Wakatakakage, Kotoshoho When your Makuuchi debut is derailed by an injury after a promising 4-0 start, sending you back to Juryo for two tournaments, you’ll take a 9-6 record in your second top-division appearance. And while Kotoshoho failed to claim his conditional kanto-sho on the final day, a kachi-koshi has to count as a successful start for the shin-Maku.

Everyone else with a kachi-koshi or mild make-koshi, with the exception of Kakuryu (see below) and Takayasu (injury).

Let’s pretend this never happened … oh wait

Kakuryu The often-beleaguered “other Yokozuna” surely wouldn’t want to withdraw for the 4th time in the last 5 tournaments.

Takakeisho The only acceptable outcome for a kadoban Ozeki is reaching 8 wins.

Okinoumi Seven losing records in seven san’yaku appearances? Not great!

Endo His worst performance in almost two years would bring to an end an 8-basho streak in the joi.

Enho Everyone’s favorite pixie surely would not want to follow his worst record in the top division with an even worse one.

Kaisei, Tochinoshin Two proud veterans we’re used to seeing much higher up the banzuke would find themselves on the demotion bubble.

Chiyomaru, Kotoeko, Kotoyuki The first rule of the top division is that you want to stay in the top division.

Terunofuji Saving the worst for last: obviously, the former Ozeki does not want his return to Makuuchi for the first time since January 2018 to ignominiously end with an 0-7-8 record. The last time the kaiju finished a basho in the top division with a winning record? May of 2017, when he recorded his second-straight jun-yusho from the East Ozeki rank, and looked headed for Yokozuna, not Jonidan.

Which rikishi do you hope put up either similar or very different performances in the next real tournament? Let us know in the comments.

Wrapping Up the Mock Natsu Basho

Thanks for following our coverage of the mock Natsu basho. In the alternate timeline where this tournament took place, what do the results mean for the rikishi?

The upper ranks

While Yokozuna Hakuho cannot be happy with an 11-4 record and a final-day loss, he did enough to extend his own record of 53 appearances at the top Y1e rung of the banzuke. Yokozuna Kakuryu pulled out after recording 8 wins and 4 losses, a result that will be questioned by the YDC. Oh, and he’ll once again occupy the odd Yokozuna-Ozeki rank, because we will have a lone (East) Ozeki, ascendant Asanoyama (12-3, jun-yusho), who did not miss a beat in his debut at sumo’s second-highest rank. Kadoban Ozeki Takakeisho failed to record 8 wins, dropping to Sekiwake on the next banzuke.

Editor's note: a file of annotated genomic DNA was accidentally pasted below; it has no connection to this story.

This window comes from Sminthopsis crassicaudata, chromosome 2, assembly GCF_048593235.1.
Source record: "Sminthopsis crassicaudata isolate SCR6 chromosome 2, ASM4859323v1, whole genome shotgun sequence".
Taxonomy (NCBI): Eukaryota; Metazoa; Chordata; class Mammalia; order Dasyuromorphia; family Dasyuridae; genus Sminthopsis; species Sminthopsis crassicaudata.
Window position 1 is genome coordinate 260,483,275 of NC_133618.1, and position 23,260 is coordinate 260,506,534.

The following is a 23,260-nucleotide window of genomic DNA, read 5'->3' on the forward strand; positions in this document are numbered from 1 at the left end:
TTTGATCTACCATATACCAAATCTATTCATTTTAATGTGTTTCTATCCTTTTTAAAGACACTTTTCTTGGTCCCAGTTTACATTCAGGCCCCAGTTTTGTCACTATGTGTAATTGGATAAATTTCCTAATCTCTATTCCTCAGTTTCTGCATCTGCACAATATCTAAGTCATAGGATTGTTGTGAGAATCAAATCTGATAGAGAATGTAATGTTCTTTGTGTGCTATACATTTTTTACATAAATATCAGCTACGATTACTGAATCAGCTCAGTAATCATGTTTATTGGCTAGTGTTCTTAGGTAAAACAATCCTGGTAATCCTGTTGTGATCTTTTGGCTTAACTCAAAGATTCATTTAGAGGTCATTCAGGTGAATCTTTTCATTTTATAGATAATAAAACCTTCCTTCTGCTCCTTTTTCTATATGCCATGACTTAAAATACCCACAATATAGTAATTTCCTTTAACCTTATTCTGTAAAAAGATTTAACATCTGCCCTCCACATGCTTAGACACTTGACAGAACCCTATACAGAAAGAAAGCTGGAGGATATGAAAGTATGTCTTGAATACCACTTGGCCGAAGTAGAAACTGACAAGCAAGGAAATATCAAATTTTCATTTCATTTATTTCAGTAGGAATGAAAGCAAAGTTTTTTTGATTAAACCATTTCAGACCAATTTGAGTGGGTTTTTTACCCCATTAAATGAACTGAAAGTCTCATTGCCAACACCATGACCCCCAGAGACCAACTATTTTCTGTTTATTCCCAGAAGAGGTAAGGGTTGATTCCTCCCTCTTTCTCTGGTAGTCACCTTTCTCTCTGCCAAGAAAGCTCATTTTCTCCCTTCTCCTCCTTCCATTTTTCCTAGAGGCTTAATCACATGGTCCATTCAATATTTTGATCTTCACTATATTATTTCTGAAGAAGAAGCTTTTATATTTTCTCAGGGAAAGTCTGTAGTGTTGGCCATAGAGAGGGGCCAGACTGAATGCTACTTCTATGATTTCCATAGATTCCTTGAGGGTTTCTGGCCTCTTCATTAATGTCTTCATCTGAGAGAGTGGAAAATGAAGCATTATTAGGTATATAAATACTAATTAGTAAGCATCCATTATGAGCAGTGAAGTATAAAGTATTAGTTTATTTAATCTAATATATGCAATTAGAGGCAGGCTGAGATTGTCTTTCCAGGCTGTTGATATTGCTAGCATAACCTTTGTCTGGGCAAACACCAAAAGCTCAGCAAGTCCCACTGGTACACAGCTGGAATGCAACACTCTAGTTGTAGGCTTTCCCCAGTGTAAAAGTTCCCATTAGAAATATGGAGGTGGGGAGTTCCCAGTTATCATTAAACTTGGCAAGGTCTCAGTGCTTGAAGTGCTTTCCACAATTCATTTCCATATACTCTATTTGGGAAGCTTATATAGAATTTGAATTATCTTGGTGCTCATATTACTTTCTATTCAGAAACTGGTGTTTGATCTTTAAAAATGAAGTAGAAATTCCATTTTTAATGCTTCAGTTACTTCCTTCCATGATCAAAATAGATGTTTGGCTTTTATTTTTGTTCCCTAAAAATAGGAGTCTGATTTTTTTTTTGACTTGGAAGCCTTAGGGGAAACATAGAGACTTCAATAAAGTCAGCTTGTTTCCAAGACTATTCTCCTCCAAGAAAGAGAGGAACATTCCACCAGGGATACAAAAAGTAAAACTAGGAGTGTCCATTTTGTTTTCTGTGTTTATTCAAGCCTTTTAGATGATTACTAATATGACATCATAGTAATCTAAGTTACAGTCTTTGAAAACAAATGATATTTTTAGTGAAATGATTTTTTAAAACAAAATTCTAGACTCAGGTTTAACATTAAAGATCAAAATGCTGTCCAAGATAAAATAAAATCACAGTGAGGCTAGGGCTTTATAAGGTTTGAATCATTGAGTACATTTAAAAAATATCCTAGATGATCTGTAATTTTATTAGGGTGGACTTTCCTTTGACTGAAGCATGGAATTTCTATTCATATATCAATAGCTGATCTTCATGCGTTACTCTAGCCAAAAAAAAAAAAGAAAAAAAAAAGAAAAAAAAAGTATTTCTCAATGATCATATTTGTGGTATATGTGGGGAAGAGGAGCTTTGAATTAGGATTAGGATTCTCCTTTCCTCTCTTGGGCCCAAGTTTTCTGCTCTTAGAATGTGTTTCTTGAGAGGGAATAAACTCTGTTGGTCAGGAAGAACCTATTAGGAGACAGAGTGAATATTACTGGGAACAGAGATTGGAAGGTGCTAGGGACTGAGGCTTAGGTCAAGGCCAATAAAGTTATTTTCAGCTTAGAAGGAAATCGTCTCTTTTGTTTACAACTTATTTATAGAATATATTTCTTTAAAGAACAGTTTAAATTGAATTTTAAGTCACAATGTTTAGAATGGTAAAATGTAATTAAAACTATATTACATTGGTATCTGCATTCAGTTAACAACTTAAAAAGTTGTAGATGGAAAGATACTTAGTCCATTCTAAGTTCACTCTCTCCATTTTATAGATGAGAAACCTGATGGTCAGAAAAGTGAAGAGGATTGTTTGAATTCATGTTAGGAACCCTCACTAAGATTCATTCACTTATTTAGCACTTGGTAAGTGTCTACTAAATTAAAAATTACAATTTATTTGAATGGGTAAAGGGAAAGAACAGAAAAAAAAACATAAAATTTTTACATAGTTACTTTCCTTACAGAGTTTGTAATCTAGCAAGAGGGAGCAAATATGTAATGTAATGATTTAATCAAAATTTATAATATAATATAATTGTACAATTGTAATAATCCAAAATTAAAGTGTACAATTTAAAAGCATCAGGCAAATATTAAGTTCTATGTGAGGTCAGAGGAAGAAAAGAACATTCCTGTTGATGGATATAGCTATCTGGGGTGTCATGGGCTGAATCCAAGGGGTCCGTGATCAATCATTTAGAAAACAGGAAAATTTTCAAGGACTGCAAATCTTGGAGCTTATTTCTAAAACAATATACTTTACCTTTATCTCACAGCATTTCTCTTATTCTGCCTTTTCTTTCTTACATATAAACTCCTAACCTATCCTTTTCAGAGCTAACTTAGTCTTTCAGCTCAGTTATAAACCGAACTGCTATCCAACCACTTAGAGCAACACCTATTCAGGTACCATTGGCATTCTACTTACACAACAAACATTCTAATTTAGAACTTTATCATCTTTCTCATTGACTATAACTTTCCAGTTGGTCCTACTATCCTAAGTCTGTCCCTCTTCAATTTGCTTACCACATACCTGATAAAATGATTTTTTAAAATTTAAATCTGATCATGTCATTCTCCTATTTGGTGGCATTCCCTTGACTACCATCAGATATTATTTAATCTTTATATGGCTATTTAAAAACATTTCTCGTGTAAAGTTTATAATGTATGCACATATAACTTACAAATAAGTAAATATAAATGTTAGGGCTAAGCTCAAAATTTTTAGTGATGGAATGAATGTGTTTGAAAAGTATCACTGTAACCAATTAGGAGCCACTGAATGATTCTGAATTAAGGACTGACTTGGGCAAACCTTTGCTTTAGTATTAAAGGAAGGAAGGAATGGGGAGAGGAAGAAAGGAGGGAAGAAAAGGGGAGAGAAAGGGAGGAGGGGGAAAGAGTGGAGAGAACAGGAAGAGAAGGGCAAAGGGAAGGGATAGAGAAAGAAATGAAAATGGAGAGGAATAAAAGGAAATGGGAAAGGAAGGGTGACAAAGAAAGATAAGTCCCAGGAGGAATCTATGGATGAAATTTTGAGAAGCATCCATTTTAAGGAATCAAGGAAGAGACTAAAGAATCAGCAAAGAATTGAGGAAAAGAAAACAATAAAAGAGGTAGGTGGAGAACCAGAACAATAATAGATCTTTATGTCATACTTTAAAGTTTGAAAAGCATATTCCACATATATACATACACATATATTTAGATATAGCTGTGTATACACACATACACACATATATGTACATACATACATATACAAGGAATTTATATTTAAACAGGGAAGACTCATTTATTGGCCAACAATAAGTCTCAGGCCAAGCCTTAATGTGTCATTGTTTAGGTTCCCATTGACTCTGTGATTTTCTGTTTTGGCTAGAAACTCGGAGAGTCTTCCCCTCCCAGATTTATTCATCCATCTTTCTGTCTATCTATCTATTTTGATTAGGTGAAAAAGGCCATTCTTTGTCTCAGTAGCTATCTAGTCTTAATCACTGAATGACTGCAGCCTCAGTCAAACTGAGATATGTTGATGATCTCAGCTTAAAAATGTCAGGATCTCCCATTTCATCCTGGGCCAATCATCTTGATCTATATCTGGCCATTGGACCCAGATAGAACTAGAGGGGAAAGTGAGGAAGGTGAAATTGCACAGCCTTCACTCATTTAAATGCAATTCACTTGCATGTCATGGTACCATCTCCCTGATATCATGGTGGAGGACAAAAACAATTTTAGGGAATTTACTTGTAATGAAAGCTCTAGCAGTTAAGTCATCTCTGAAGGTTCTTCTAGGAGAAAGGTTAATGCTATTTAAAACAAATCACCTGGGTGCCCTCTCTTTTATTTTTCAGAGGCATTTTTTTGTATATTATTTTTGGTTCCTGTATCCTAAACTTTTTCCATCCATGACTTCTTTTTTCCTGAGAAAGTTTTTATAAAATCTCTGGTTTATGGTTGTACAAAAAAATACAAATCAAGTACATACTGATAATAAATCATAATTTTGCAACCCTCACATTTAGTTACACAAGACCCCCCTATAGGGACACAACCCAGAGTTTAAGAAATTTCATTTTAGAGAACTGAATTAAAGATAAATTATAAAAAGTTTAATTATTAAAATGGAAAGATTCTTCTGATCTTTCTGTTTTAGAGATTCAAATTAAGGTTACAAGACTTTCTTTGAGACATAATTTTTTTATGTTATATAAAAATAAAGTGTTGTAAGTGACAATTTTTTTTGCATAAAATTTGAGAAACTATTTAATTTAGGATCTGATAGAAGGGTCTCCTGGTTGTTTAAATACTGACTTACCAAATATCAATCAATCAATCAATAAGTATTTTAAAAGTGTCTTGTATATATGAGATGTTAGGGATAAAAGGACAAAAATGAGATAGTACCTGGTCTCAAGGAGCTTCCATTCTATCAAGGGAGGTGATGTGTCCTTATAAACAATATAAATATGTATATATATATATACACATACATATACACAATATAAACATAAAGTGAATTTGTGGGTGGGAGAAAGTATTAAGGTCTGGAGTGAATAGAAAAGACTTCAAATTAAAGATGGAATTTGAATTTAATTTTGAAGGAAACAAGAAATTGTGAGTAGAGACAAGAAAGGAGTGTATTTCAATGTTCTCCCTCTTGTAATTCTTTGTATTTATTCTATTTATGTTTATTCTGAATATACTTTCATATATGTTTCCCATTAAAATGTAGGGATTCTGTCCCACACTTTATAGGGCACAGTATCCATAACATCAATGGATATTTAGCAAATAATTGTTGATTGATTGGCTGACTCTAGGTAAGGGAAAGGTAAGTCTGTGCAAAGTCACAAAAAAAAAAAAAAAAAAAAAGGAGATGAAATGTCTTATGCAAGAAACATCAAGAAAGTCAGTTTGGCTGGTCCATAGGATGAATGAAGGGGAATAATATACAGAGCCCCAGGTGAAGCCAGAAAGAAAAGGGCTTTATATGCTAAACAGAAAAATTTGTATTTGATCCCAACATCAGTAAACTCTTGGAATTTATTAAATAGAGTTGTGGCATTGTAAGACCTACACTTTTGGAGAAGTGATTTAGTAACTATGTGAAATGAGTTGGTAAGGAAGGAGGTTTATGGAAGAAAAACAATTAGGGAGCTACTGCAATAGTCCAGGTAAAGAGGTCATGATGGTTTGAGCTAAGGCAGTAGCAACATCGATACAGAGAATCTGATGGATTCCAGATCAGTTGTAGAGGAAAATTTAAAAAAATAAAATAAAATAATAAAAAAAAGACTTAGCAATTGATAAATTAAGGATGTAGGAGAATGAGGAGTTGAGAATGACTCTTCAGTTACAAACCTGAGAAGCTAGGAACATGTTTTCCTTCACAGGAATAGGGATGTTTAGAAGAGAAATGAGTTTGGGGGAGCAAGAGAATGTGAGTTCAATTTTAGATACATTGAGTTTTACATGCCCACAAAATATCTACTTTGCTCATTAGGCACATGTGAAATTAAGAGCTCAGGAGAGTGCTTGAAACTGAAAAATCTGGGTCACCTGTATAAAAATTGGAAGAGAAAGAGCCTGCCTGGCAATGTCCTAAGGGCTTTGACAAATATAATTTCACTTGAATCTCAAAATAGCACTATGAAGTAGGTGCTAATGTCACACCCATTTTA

Lower san’yaku

Mitakeumi’s 13-2 yusho should vault him over fellow Sekiwake Shodai (8-7) for the East Sekiwake rank, with Shodai sliding over to the West side. Takakeisho will occupy an extra Sekiwake slot (S2w to balance the banzuke). Daieisho (8-7) left it late, but his final-day victory will extend his stay at East Komusubi, while his counterpart on the West side will be shin-san’yaku Yutakayama, who also recorded an all-important 8th win on senshuraku.

Upper maegashira

The top 5 maegashira ranks should be occupied, in order, by M2e Takanosho (8-7), M2w Onosho (8-7), M4w Aoiyama (9-6), M8w Chiyotairyu (11-4), M5w Hokutofuji (9-6), M7w Tokushoryu (10-5), M8e Ishiura (10-5), M3e Takarafuji (7-8), Kw Okinoumi (5-10), and M4e Kagayaki (7-8), with M12e Sadanoumi (11-4) just outside this range.

Demotions and promotions

We have 4 clear demotions from the top division: M17 Terunofuji (0-7-8), M16 Kotoeko (5-10), M17 Kotoyuki (6-9), and M15 Chiyomaru (5-10). There are only three clear promotions in Juryo: the yusho winner J5e Kyokutaisei (12-3), the top-ranked J1e Meisei (9-6), and J4e Daiamami (10-5). The lucky fourth promotion should go to J3w Kyokushuho (8-7).

Two more Makuuchi rikishi have demotable records, but may survive by virtue of banzuke luck: M10 Kaisei (3-12) and M11 Tochinoshin (4-11). Tochinoshin’s final-day win likely ensured a stay in the top division, while Kaisei lost and is on the bubble, with the best candidate to replace him being J5w Ichinojo (9-6).

Mock Natus Basho – Videos?

It seems some amazing soul has been piecing together daily highlight reels (where possible) from the Grand Sumo Breakdown Mock Natsu basho from prior matches. I know more than a couple of readers said “I wish I could see that match” in response to my write ups, well some enterprising soul named Tanar Dial gave it a shot. I am impressed.

Go take a look at enjoy the basho that could have been.